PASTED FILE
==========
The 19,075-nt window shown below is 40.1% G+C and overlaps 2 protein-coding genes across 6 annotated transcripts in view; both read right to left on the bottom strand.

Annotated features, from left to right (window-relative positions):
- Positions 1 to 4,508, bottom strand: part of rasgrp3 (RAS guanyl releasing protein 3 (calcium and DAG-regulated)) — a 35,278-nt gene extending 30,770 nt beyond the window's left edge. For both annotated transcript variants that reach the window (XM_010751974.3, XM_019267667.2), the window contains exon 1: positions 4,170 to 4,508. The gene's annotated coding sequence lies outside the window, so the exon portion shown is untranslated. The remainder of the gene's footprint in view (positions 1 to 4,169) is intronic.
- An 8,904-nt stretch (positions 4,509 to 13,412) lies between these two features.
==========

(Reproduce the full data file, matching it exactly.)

The 19,075-nt window shown below is 40.1% G+C and overlaps 2 protein-coding genes across 6 annotated transcripts in view; both read right to left on the bottom strand.

Annotated features, from left to right (window-relative positions):
- Positions 1 to 4,508, bottom strand: part of rasgrp3 (RAS guanyl releasing protein 3 (calcium and DAG-regulated)) — a 35,278-nt gene extending 30,770 nt beyond the window's left edge. For both annotated transcript variants that reach the window (XM_010751974.3, XM_019267667.2), the window contains exon 1: positions 4,170 to 4,508. The gene's annotated coding sequence lies outside the window, so the exon portion shown is untranslated. The remainder of the gene's footprint in view (positions 1 to 4,169) is intronic.
- An 8,904-nt stretch (positions 4,509 to 13,412) lies between these two features.